Chapter 7 - No Cheating   

It’s ironic that we teach our children to play fair, take turns, and share with others, yet we tolerate the idea that the work of the Senate can be brought to a screeching halt by what, in any other context, might be called bullying: the filibuster!

The filibuster, as a reminder, works like this: any Senator can take the floor and speak for as long as they wish, about anything they wish. As long as they keep this up, the work of the Senate stops. The longest filibuster on record was conducted by Strom Thurmond of South Carolina, who spoke for over 24 hours against the Civil Rights Act of 1957. But that was just the tip of the iceberg; during the nearly three months of deliberations on that bill, nearly two out of every three days were lost to filibusters.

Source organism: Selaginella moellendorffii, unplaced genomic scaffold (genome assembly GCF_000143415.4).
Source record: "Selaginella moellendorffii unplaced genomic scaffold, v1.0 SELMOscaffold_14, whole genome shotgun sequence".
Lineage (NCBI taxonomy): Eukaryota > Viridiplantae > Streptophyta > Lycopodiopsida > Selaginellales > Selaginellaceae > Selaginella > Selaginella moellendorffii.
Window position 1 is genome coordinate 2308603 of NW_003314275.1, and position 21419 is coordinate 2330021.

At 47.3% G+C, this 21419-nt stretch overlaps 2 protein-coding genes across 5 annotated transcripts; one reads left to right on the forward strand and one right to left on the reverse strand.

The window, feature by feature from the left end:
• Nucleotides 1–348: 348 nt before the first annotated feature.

Surprising to some, perhaps, is that the word “filibuster” never appears in the U.S. Constitution. It was not created, nor even anticipated, by the framers. The filibuster is an artifice of congressional rules, about which all the Constitution says is: “Each House may determine its rules of proceedings…”....[Purchase the book here to keep reading]